Newspaper Archive of
Feather River Bulletin
Quincy, California
July 7, 2010     Feather River Bulletin
PAGE 25     (25 of 44 available)        PREVIOUS     NEXT      Full Size Image
PAGE 25     (25 of 44 available)        PREVIOUS     NEXT      Full Size Image
July 7, 2010

Newspaper Archive of Feather River Bulletin produced by SmallTownPapers, Inc.
Website © 2019. All content copyrighted. Copyright Information.     Terms Of Use.     Request Content Removal.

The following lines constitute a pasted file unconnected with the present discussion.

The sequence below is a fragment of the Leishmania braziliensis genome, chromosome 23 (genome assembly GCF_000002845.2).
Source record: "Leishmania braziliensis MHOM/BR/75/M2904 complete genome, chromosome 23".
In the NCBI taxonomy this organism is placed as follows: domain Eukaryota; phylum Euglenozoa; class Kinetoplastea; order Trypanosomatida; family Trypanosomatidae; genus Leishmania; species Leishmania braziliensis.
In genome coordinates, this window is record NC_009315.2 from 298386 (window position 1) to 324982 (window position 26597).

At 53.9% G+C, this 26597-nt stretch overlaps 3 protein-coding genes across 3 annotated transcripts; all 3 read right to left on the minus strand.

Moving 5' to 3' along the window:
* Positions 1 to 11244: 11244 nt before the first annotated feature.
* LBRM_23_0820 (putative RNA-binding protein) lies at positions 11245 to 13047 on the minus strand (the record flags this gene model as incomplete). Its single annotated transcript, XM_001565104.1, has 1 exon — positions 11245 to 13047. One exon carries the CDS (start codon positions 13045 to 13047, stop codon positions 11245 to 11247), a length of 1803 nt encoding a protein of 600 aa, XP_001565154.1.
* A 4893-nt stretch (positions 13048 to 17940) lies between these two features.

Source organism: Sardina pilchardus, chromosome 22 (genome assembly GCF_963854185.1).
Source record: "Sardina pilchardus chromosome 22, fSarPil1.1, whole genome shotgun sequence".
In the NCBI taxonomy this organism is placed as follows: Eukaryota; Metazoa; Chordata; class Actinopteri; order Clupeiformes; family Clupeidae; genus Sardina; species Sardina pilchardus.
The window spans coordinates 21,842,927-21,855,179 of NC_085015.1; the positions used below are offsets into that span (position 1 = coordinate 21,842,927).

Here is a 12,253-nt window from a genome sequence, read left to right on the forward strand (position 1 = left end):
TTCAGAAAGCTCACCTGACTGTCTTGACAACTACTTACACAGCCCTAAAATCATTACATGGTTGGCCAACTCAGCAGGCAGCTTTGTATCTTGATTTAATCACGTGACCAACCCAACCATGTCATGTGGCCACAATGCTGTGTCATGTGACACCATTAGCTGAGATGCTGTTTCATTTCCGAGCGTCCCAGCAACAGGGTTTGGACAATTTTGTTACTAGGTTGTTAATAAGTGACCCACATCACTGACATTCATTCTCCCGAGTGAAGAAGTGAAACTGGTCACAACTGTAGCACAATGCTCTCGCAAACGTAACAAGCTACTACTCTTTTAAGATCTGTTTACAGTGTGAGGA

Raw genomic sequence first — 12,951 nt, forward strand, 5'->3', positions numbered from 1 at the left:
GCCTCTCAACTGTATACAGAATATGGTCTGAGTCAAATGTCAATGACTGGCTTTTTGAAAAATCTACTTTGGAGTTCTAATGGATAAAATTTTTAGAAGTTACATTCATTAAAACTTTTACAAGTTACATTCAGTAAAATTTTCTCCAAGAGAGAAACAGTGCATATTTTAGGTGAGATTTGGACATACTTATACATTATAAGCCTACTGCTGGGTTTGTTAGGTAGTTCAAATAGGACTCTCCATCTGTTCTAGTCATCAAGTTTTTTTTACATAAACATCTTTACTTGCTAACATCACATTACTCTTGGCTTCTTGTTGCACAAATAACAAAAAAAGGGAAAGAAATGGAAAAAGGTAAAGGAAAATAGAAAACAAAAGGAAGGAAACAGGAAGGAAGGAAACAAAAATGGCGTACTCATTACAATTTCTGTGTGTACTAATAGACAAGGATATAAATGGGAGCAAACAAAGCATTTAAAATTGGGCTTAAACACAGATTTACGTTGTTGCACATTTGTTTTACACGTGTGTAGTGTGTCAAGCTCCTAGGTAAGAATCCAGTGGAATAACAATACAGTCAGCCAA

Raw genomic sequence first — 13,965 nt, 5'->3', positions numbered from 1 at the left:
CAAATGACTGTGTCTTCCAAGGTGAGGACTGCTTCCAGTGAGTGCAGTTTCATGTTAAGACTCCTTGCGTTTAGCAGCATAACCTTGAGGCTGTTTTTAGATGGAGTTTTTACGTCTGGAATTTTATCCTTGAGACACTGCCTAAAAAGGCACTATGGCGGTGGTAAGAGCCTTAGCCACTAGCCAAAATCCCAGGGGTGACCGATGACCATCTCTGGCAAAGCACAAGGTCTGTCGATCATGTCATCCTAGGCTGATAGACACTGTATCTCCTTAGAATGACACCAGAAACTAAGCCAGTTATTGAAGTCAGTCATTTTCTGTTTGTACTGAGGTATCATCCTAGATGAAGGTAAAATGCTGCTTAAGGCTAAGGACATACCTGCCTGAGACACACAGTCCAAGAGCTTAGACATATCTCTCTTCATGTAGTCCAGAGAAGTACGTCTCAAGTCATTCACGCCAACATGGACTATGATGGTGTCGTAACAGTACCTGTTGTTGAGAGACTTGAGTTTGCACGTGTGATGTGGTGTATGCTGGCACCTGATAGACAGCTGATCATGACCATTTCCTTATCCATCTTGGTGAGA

Bulletin, Progressive, Record, Reporter Wednesday, July 7, 2010 11B COMMUNITY PERSPECTIVE County focuses on unreported transient occupancy tax WHERE I STAND SUSAN BRYANT-GRANT PLUMAS COUNTY TREASURER- TAX COLLECTOR In these economic times Plumas County is striving to make ends meet and we are looking for any source of rev- enue that might have been overlooked. In the tax collector's office, we strive to pursue collection of any money owed to the county, but we are currently focusing this summer on un- reported Transient Occupan- cy Tax. TOT revenues are deposit- ed in the county General Fund and benefit all the citizens who reside in Plumas County. It seems there are many misconcep- tions regarding TOT that I would like to clarify. Of the 58 counties in Cali- fornia, only 11 have a lower TOT rate than Plumas; the lowest is Trinity County with a rate of 5 percent. Our Board of Supervisors raised the TOT rate from 4 percent to 6 percent Nov. 13, 1979, and again from 6 percent to 9 percent Oct. 16, 1990. Anyone who knows or sus- pects an owner/operator is operating a rental but is not collecting TOT, the treasurer- tax collector's office has es- tablished an anonymous "hot- line" to call and report the ad- dress of the rental. Simply call (800) 639-2989 and give us the address. No questions will be asked -- we do not have caller ID and the tax collec- tor's staff will investigate each "tip". TOT is a tax on the actual rate that an owner/operator charges for a rental of 30 days or less. The owner/operators of rentals are required to collect TOT based upon the provisions of the County Code (Sections 3-4.01 to 3-4.14). A copy of the code is available on the Plumas County website (plumascounty.'us), or get a copy by contacting the Plumas County Tax Collector's office. It is important to note that collection of the tax is on be- half of the county, just as sales tax is collected on behalf of the state. The funds belong to the county and are to be held "in trust" for the county until such time as they are submitted along with the necessary quar- terly tax return. An operator's failure to hold taxes in trust may subject the operator to prosecution for felony embez- zlement of public funds by the district attorney. Within 10 days after com- mencing business, each own- er/operator of a rental within the incorporated areas of the county who rents lodgings to transients must register the lodging with the tax collector. The registration form and tax returns are available online at plumascoun- Forms. Owners/operators should file a return each quarter, even if the business is closed. They must simply write "None'or "Closed" on the tax return and file it timely. A lodging includes but is not limited to: motel, hotel, vacation home, bed and breakfast, rooming house, apartment house, mobile home park, recreational vehi- cle park, campground or parking area. In some counties in Califor- nia, state and federal employ- ees are exempt, but as of Jan. 1, 1991, Plumas County does not allow exemptions of TOT to anyone, except any occu- pancy that is beyond the pow- er of the county to impose the tax or an officer or employee ; of a foreign government. Any- one renting for more than 30 consecutive days is also ex- empt from the tax. The city of Portola also col- lects TOT within the city lim- its. Contact the city of Portola for more information on its requirements. If you have any questions regarding this tax, I welcome you to call my staff or me at 283-6260. Measure puts fiscal responsibility ahead of global warming WHERE I STAND DAN LOGUE ASSEMBLYMAN 3RD ASSEMBLY DISTRICT If you had a choice between paying several thousand dol- lars a year in higher utility, fuel, food and other costs, and temporarily postponing an ineffective global warming law until the economy im- proves, it would be a simple decision, right? Well, thanks to the 800,000 voters who signed petitions to put the California Jobs Ini- tiative on the November bal- lot, voters will actually have a chance to make that choice. The California Jobs Initia- tive is a common-sense proposition that will tem- porarily suspend implemen- tation of AB 32, the state's global warming law, until our unemployment rate re- turns to a level closer to where it was when the law was originally adopted by the Legislature. If successful, the initiative will save over a million jobs and save California business- es and families billions of dol- lars in higher energy and oth- er costs resulting from regu- lations aimed at reducing greenhouse gas, or carbon, emissions associated with global warming. Here's why: AB 32 requires a radical shift in where Cali- fornia gets its energy, necessi- tating huge investments in al. ternative power sources such as wind, solar and hydrogen. It's estimated the transition will cause gasoline and diesel prices to increase by $3.7 bil- lion a year, natural gas rates to go up by 57 percent a year, and electricity rates to rise by up to 60 percent. Other AB 32 regulations are expected to increase the cost of a new home by $50,000 and add several thousand dol- lars to the price of a new car. The Air Resources Board is considering a cap-and-trade carbon tax of $143 billion. Those higher energy costs will translate to increased overhead for businesses large and small, who will pass all or part of that cost onto their customers in the form of higher prices not only for utilities and fuel but just about everything we use on daily basis, such as food. Those higher prices are likely to result in a downturn in business, which in turn will lead to over a million lost jobs, according to a recent study. It's bad enough that these billions in higher costs and loss of a million jobs would come at the worst possible time, considering there are almost 2.3 million Californi- ans already unemployed, our state's chronic $20 billion budget deficit and hundreds of billions in debt. But AB 32, which was created specifical- ly to help reduce global warming, won't make one bit of difference in terms of .worldwide greenhouse gas emissions reductions. Because global warming is a "global" challenge, and be- cause California accounts for a minuscule percentage of all greenhouse gas emissions, AB 32 on its own can't make a dif- ference in global warming. The California Air Resources Board itself has conceded: "Califorfiia acting alone can- not reduce emissions suffi- ciently to change the course of climate change worldwide." California indeed would be acting alone if we implement AB 32 as currently scheduled. Other states and other na- tions have dramatically downsized their climate change plans in recognition of the fact that their economies just can't sustain the costs necessary to mean- ingfully reduce greenhouse gas emissions. I recently asked Califor- nia's non-partisan Legisla- tive Analyst's Office to evalu- ate what the impact of going it alone with AB 32 would be on our state's economy. The response was disturbing. The LAO found that Cali- fornia-only implementation of AB 32 would be likely to adversely affect California's economy in the near term be- cause of the related energy price increases. This would in turn result in higher prices for goods and services and reduced production, in- come and jobs. The LAO has reported else- where that suspending AB 32 would save local govern- ments and the state millions in costs, and prevent loss of tax revenues as well. One other important fact: AB 32 deals only with carbon emissions, which while asso- ciated with global warming present no threat to public health or the environment. California already has the strictest laws in the county to protect our air and water from smog and other pollu- tants, and those laws will re- main intact under the Cali- fornia Jobs Initiative. Unfortunately, the gover- nor, the Legislature and the Air Resources Board have steadfastly refused to inter- vene in the timing of entirely symbolic global warming reg- ulations that could turn our state's current economic cri- sis into a permanent finan- cial disaster. That's why the California Jobs Initiative is so impor- tant. It will protect over a million jobs and save Califor- nia families and businesses billions of dollars in higher energy costs. Considering we'd be spending that money and sacrificing those jobs for a global warming law that won't do anything to reduce global warming, it should be an easy choice for California voters. L E T T E R S t 0 e E D I T O R Guidelines for Letters All letters must contain an address and a phone number. We publish only one letter per week, per 3erson and only one letter per person, per month regarding the same subject. We do not publish third-party, anonymous, or open letters. Letters must be limited to a maximum of 300 words. The ed- itor will cut any letter in excess of 300 words.The deadline is Friday at 3 p.m. (Deadlines may change due to holidays.) Letters may be taken to any of Feather Publishing's offices, sent via fax to 283-3952, or e-mailed at Win one... The outstandingly wonder- ful news is that the U.S. Supreme Court, after 230 years, has supported the Sec- ond Amendment to the Con- stitution by determining that the founders of the Con- stitution meant exactly what they said in that no law shall be passed which shall limit or prevent the citizen's right to own and bear arms. In this landmark case, a pri- vate citizen had to sue the city of Chicago which had a restrictive law which pre- vented him from being able to protect his own person and property. As of yesterday (June 28) all cities, townships, coun- ties and states will have to repeal their restrictive laws. Now the bad news ... also as of yesterday, the federal government announced its intention to restrict and/or take away the rights of U.S. citizens to access the Inter- net ... all in the name of keeping us safe ... like Joe Lieberman said "like the Chinese do." Exactly! That's why we don't want this and why the founders estab- lished our right to freedom of speech and press as the First Amendment to the Constitution. I urge you to write your legislators immediately to ask them to protest this. Lastly, as I hastily read the newspaper of this week (June 23) on my way out of town, it was shocking to dis- cover that our Board of Su- pervisors has agreed that the probation department may apply for a grant or two (one for about $56,000, and one for $155,000), which grants will not necessarily be available in the future, in exchange for taking prison- ers into our community which are out on early re- lease because the state is out of space and out of money. In the same paper, our BOS voted to cut money to tourism. If I read it correct- ly, write immediately to the Board of Supervisors (ad- dress in front of phonebook). Sherry Halverson Portola Golden grads The Quincy High School class of 1960 has just com- pleted our 50th-year class re- union and proved once again that we know how to party and can still enjoy it! We spent four days visit- ing with each other; planting petunias at the Plumas County Fairgrounds; pre- senting three seniors from the class of 2010 with nearly $4,000 in scholarships; visit- ing with each other and telling jokes; touring QHS' new Trojan Terrace, new gym floor (some of our re- tired cheerleaders even tried it out!); attending the "Lace & Leather" art show at the newest art gallery down- town; visiting with each oth- er and reminiscing; and at- tending the Elks "Graffiti Night" where we supported the local Elk's club. We also supported the lo- cal Lions Club at its annual pancake breakfast at the Plumas County Picnic; we helped Tom Hasty (class of '54) to register new and old graduates who came to the all alumni booth to visit and reminisce; some of us en- joyed the Sierra Cascade Streetrodders Car Show; many of us supported local business by eating lunch at the local vendors booths at the fairgrounds or having lunch, dinner and or drinks at restaurants and drinking establishments downtown. We gathered at the Elk's club for a professional photo of the group and several re- tired teachers from our era done by the proprietor of the Eagle's Nest, Carla DeBoer. Then we enjoyed a very nice dinner prepared by the Elks. The evening was rounded out with more visiting as all the graduates were now gathered and we had not seen several of them since 1960! There was also some dancing to some of the best music ever written from the 1950s and '60s. Many memo- ries were stirred that night! Sunday was our final re- union get-together at a BY- OB (bring your own break- fast) at Gansner Park. It was hard to break away and go back to a "normal" routine. I think I can speak for the class of 1960 to say that this was truly an event to re- member. Those that were not able to come and those that did not try to come just missed out. We hope to see you in 2015! Sherry McKee Golden Grad 2010 Keeper I have lived in Chester since 1975, and have seen re- porters come and go over the years. It's always this read- er's pleasure to find one who can report on complex issues and make the essence under- standable. Kate West is one such re- porter. She writes objective- ly, fairly and always clearly. In my book, Kate is a "keep- er," and I hope we get to en- joy her articles for many years. Bill Howe Chester Pretty obvious Why cap the tax? Reasons are pretty obvious. All you need to do is read the news- paper headlines, turn on the television or simply speak to your neighbor. There are county cutbacks, salaries be- ing cut, people losing jobs or VACATION, from page lOB Grand Canal. OMG, I am in Venice." It was everything I ever dreamed of: beautiful, lyric, romantic and very, very old. The buildings lean conspirato- rially toward each other for a cozy chat over narrow streets and canals. We waded through St. Mark's Square at high tide to visit Harry's Bar for a $25 cocktail (each) amongst the literati. We walked the small neighborhoods around the Arsenale and visited the Rialto Bridge. We went by water taxi to Murano, the famous glassblowing island, for a tour of beautiful things. The gentleman who gave a glassblow- ing demonstration began his work when he was 9 -- he's now 68. In mere moments, he produced a small vase and a Ferrari stallion that he shrugged off as nothing special and headed for the scrap heap. I'd have happily taken either. Despite my best efforts, the beautiful $1,000 Murano vase still sits on the showroom shelf. I carried the $400 water glasses from Murano to home carefully wrapped. They are beautiful things. Although there are no cars, the boats fulfill every function: there are crane boats, delivery boats, garbage boats, family boats, gondola, vaporetti, police boats and shops on boats -- even the ambulance is a boat. My mom always says the two most important words in the English lan- guage are "please" and "thank you." I can tell you "prego" and "grazie" are in- valuable; they opened doors to under- standing that would have been other- wise shut. hours of work being re- duced. Our families, friends and fellow business owners are struggling right now to maintain their wellbeing. We are cutting back and go- ing without where we can -- just to remain in our homes or to continue to rent the home we've been living in. So I can't understand why Plumas District Hospital and the "Save The Hospital" sup- porters keep insisting that we need a new hospital in these hard economic times. Where do they think we property owners are going to come up with the unlimited tax money? "Save The Hospi- tal" supporters can continue to pay the tax if they feel so strongly about "building at any cost." If Measure B is successful, will they still put their money where their pas- sion is? Many of us simply cannot afford this. What can Mr. Coates, Mr. Kinne and Mr. Terhune say to a person who legitimately cannot pay thc tax? We can't cut back anymore, so where will this extra money come from? Our community shouldn't be persuaded into building a new hospital right now for. fear of it being closed. Per-i haps gradual upgrades and i maintenance are more ap-! propriate right now. ! None of the Measure B I supporters, including my family, want to see the hos-! pital close or see employees i lose jobs. When the economy I gets better we will considerl helping out the hospitali where we can, but, in the! meantime, we need to look i out for our family's financial I well-being. That's why we'rei voting yes on Measure B to! support capping the tax. ', Heather Alexander! Meadow Valley: See Letters, page 12B Contact your elected officials... PLUMAS COUNTY SUPERVISORS - 520 Main Street, Room 309, Quincy, CA 95971; (530) 2&3-6170; FAX: (530) 28,3-6288; E-Mail: Individual supervisors can also be e-mailed from links on the county website, i PRESIDENT - Barack Obama, the White House, 1600 Pennsylvania Ave., NW Washington, D.C. 20500. (202) 456-1414. Fax: 202456-2461. E-mail: / contact / U.S. SENATOR - Dianne Feinstein (D), 331 Hart Senate Office Bldg., Washington, D.C. 20510. (202) 224-3841; FAX: 202-228-3954; TTY/TDD: (202) 224-2501. District Office: One Post Street, Suite 2450, San Francisco, CA 94104; Phone: (415) 393-0707; Fax: (415) 393-0710 E-mail: go to website "" U.S. SENATOR - Barbara Boxer (D). District Office: 501 1 St., Suite 7-600, Sacramento, CA 95814. (916) 448-2787; FAX (916) 448-2563; OR 112 Hart Bldg., Washington, D.C. 20510. (202) 224-3553. FAX (202) 228-0454. U.S. REPRESENTATIVE, 4TH DIST. - Tom McClintock. 508 Cannon HOB, Washington, D.C. 20515 (202) 225-2511; FAX (202) 225-5444. District office 4230 Douglas Blvd., Suite #200, Granite Bay, CA 95746. (916) 786-5560, FAX: (916) 786-6364 STATE SENATOR, 1st DIST. - Dave Cox (R), District office: 2140 Professional Dr., #140, Roseville, CA, 95661. (916) 783-8232, FAX (916) 783-5487; OR: State Capital, Room 2068, Sacramento, CA 95814. (916) 651-4001, FAX: (916) 324-2680;; Quincy office: 2094 E. Main St., Quincy, 530-283-3437. FAX 283-3439. STATE ASSEMBLYMAN, 3RD DIST. - Dan Logue, State Capital, Sacramento, CA 95814, (916) 319-2003; FAX (916) 319-2103. District Office, 1550 tiumboldt Rd., Ste. #4, Chico, CA 95928; (530) 895-4217, FAX (530) 8954219. GOVERNOR - Arnold Schwarzenegger, office of the Governor, State i Capitol, Sacramento, CA 95814. (916) 445-2841. FAX: (916) 558-3160. ii / interact# contact